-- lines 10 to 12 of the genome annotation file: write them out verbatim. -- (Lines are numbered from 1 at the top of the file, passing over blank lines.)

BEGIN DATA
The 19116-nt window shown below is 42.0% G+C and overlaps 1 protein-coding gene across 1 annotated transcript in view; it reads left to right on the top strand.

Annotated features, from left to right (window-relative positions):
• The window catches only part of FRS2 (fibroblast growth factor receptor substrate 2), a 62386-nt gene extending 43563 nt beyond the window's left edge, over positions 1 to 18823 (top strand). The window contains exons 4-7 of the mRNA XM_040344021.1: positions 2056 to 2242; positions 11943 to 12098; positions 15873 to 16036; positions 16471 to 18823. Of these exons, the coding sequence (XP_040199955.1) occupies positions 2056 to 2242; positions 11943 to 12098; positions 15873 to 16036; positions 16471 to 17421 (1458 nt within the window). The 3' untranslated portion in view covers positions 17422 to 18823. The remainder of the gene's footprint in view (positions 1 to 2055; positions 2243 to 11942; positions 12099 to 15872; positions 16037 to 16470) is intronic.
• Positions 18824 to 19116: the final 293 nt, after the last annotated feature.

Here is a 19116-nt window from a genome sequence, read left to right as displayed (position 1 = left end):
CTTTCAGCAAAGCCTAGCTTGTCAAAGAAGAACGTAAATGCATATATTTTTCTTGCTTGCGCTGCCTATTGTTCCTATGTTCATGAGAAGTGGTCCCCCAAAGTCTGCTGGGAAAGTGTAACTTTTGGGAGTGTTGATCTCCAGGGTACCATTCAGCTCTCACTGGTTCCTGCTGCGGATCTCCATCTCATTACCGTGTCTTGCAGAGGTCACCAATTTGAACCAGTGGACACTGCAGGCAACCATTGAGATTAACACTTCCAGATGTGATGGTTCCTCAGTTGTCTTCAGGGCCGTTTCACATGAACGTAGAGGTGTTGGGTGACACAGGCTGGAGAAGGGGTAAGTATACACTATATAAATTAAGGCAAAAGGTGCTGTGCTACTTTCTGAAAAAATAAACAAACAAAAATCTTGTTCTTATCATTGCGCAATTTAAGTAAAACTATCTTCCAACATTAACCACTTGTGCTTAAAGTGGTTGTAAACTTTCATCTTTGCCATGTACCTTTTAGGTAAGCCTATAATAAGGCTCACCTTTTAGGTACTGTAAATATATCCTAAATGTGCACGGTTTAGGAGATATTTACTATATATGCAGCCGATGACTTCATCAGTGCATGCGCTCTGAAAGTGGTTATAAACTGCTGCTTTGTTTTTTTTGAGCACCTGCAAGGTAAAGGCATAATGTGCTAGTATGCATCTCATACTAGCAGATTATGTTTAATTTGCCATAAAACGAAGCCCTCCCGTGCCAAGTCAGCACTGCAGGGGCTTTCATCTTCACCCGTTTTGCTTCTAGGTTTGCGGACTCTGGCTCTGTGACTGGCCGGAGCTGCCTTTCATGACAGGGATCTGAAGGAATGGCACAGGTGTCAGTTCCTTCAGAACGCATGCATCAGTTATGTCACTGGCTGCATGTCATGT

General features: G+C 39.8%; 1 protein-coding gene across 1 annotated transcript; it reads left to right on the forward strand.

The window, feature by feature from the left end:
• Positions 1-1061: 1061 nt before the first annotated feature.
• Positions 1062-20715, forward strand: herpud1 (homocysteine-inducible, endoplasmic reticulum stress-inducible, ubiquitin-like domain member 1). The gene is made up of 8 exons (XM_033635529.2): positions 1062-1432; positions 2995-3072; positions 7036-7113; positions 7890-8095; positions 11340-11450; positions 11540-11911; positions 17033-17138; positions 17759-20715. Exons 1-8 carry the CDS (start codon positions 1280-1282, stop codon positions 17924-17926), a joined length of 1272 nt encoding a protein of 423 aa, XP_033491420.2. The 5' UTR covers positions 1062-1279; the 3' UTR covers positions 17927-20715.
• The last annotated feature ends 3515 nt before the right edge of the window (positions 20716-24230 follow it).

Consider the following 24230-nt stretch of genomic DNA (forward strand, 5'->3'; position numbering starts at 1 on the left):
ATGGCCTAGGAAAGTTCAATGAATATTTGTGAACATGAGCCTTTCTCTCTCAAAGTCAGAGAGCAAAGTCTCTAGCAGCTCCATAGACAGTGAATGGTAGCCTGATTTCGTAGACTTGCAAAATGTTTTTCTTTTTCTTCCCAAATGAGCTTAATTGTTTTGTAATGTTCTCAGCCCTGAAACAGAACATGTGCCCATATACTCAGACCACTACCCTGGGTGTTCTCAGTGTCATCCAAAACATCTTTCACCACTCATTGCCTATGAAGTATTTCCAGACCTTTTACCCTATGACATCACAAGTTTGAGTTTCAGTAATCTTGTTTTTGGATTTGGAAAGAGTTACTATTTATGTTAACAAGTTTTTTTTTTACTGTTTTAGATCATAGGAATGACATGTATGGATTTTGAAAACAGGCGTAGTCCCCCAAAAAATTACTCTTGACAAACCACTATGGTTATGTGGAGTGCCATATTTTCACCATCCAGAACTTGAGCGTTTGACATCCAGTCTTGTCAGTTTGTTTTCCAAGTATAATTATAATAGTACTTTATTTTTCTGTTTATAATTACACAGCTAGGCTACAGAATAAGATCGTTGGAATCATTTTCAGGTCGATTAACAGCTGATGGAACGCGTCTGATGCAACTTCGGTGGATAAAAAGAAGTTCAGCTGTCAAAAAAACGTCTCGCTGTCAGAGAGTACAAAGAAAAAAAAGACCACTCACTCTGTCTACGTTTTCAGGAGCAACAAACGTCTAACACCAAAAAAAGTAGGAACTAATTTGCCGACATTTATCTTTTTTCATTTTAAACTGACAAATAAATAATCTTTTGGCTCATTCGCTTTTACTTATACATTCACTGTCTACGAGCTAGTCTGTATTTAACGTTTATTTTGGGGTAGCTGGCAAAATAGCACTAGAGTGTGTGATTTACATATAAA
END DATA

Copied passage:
• Positions 1062-20715, forward strand: herpud1 (homocysteine-inducible, endoplasmic reticulum stress-inducible, ubiquitin-like domain member 1). The gene is made up of 8 exons (XM_033635529.2): positions 1062-1432; positions 2995-3072; positions 7036-7113; positions 7890-8095; positions 11340-11450; positions 11540-11911; positions 17033-17138; positions 17759-20715. Exons 1-8 carry the CDS (start codon positions 1280-1282, stop codon positions 17924-17926), a joined length of 1272 nt encoding a protein of 423 aa, XP_033491420.2. The 5' UTR covers positions 1062-1279; the 3' UTR covers positions 17927-20715.
• The last annotated feature ends 3515 nt before the right edge of the window (positions 20716-24230 follow it).

Consider the following 24230-nt stretch of genomic DNA (forward strand, 5'->3'; position numbering starts at 1 on the left):